Welcome to the collection of stories I have written to share with others – first with my own grand daughters [Katie and Emily] and then with family and friends.
The stories were written over a ten year period and they grow in complexity as my girls grew up.
My own father was a wonderful story teller. His bedtime stories always involved a few original characters – of them, Paul Pixie, was obviously a version of me. My father would always open the story telling session with a simple question: do you want a good one or a bad one this time? A good one was a story in which Paul Pixie did good things and was suitably rewarded. Of course these stories were terribly dull and were rarely called for. No, Dad, give us a bad one, my brothers and I would say. A bad one saw Paul Pixie fall from grace – and suffer a fitting punishment. I think I learned a lot about story telling from my father.
I made sure that my own sons, Gordon and Lachlan, had the same rich experiences with story telling that I did as a child. We would begin with Dad and the two little boys crowded on to one of their beds, reading a chapter of a book by C S Lewis or Raold Dahl. Then the lights would go out and I would tell a story in the quiet intimacy of the darkness. I learned later in schools that few children – and very few boys – could recall an experience like this when they had their father’s undivided attention and shared something so precious. Such an experience costs nothing but it delivers a richness that is priceless. There’s something about the magic of the story in the darkness, in the physical intimacy of the proximity that touches us at the heart of our being.
Most of these stories began in the same way: not as stories to be read but tales to be shared in the darkness. As you will find, I have borrowed from other story tellers. The villain of many of these stories is Dudley Dursley, that wonderful creation of J K Rowling whom every child has encountered in one form or another. I don’t own Dudley and I hope that Ms Rowling will forgive my using some of her universe in mine. Sherlock Holmes also makes an appearance here with all the iconography which attends him.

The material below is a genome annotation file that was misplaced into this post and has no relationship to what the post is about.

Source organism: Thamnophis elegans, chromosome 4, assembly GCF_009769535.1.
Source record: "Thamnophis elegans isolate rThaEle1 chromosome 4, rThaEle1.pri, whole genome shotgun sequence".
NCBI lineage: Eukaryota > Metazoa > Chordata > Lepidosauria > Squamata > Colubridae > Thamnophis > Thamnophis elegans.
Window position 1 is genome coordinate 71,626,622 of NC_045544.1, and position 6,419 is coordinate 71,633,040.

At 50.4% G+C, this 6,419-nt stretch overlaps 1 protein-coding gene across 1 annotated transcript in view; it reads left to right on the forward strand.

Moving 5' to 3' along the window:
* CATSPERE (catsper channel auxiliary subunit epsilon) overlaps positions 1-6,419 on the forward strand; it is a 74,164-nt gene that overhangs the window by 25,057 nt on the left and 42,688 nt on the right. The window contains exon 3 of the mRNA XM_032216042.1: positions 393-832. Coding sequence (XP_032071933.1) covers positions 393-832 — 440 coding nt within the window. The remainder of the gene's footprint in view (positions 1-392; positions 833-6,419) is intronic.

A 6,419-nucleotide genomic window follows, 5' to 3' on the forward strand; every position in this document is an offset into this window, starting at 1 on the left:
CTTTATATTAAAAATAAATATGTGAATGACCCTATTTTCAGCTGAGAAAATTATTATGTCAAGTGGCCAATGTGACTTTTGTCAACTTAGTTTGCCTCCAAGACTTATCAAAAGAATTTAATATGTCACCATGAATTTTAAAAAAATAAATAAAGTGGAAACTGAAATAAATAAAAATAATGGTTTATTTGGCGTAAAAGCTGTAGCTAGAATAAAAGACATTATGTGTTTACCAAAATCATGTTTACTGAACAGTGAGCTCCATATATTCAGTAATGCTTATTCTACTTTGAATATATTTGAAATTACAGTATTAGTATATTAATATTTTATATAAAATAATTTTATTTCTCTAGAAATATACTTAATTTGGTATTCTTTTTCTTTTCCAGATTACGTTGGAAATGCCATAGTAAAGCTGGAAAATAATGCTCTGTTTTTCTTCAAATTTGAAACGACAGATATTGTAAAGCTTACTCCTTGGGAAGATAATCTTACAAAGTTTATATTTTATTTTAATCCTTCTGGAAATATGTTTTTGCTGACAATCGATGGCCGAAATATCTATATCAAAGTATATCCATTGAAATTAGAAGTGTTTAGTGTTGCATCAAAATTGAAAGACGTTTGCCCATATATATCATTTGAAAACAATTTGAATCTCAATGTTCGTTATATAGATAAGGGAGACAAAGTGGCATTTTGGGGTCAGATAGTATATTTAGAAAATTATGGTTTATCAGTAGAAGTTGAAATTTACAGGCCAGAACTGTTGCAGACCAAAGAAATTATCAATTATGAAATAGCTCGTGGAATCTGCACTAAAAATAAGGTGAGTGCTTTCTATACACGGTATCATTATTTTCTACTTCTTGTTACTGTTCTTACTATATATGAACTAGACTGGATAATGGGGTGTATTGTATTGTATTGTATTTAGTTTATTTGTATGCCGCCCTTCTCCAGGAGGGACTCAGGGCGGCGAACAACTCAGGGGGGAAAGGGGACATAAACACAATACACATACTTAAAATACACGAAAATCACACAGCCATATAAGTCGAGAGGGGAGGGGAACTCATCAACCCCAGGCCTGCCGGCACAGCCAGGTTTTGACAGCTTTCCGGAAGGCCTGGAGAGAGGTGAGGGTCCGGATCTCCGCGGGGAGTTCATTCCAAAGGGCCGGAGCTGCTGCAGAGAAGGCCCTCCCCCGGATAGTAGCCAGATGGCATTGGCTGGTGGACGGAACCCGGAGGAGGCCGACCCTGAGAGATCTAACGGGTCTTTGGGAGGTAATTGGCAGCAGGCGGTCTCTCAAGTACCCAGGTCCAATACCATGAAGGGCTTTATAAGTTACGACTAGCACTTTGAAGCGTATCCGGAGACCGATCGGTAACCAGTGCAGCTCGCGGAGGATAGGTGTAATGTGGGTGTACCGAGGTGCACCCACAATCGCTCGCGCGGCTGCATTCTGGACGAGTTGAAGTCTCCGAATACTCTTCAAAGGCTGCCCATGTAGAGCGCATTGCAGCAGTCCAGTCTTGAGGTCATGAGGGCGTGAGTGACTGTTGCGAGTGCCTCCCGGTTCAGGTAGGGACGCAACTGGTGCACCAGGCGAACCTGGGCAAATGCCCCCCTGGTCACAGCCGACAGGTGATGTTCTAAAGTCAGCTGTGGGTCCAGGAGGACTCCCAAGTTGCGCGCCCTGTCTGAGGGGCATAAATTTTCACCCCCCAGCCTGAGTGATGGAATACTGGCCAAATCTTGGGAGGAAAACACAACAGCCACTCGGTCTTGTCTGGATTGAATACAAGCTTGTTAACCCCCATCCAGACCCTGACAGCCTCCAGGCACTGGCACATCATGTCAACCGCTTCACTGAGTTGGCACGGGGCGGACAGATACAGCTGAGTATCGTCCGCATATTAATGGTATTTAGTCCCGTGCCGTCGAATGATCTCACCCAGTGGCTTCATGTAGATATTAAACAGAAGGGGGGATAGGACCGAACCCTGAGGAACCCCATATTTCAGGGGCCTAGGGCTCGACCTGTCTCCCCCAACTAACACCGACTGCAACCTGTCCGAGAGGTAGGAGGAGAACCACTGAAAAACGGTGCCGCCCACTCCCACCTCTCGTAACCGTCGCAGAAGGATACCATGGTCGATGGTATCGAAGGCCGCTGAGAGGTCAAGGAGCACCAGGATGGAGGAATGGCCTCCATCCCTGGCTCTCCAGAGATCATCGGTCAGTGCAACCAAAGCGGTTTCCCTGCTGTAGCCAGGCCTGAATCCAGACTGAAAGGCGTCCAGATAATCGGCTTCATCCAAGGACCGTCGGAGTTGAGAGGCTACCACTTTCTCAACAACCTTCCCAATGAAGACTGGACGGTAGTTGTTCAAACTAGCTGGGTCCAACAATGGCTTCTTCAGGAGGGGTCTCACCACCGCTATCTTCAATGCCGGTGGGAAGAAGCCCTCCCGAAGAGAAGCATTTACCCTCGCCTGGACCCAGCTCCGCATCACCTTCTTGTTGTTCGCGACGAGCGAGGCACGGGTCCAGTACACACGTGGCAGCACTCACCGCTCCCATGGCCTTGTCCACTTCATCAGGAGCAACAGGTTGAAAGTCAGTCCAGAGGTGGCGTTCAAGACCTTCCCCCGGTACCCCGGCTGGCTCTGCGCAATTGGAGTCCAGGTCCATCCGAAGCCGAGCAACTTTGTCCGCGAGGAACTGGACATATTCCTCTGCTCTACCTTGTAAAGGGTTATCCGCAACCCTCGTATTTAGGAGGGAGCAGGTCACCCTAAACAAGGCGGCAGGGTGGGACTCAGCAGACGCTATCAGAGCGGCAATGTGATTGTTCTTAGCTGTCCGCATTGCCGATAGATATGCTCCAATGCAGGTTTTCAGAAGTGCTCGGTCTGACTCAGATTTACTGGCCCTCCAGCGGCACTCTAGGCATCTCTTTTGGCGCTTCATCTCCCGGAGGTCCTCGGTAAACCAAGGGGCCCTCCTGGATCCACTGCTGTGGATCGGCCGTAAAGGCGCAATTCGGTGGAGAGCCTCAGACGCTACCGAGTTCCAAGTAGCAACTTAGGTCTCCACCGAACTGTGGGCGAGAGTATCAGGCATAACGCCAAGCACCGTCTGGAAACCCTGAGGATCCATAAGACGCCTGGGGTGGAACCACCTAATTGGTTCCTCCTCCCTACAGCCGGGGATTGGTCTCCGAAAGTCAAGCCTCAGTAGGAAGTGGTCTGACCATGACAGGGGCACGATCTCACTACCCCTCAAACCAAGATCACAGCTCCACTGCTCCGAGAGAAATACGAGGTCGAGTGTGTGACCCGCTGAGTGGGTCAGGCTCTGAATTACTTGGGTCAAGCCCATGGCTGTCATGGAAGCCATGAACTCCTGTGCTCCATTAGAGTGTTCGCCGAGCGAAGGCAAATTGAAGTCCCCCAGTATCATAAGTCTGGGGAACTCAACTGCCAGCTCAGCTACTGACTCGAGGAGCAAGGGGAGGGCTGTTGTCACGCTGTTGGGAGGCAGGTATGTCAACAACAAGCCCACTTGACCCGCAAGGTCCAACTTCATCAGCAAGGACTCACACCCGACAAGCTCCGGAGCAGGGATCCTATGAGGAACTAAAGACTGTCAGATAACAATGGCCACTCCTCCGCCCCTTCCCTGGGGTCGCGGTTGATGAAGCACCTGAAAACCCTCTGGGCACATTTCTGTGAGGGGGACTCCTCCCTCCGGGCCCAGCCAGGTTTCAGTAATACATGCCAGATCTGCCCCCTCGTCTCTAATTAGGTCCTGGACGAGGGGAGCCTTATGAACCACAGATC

In my defence, I can claim that I am consciously working in a Post Modern syntax, using a literary style that is sometimes called bricolage: at least, that’s the term used by Claude Levi-Strauss. In colloquial French, the bricoleur is the handyman or “do it yourself” man who works in an unstructured, almost naive way. Another meaning, I believe, is even closer to the mark, in that of beachcomber. Like the beachcomber, the bricoleur artist collects things – often things that appear to have little relationship to one another. These disparate things are assembled in a way such that the whole is greater than the sum of the parts. It’s a fascinating idea and if any reader is interested, they might start with one of the simpler stories [such as the first Pirate story] and trawl through the various pieces: a bit of Worzle Gummidge here, a fragment of a Disney movie there, a character from a BBC children’s cartoon and even bits of the evening news bulletin. I’ll leave it to the reader to decide whether the whole truly does amount to more.
I hope you enjoy reading the stories. Grandparents, I hope that you enjoy making them distinctly yours and sharing them with your own grandchildren.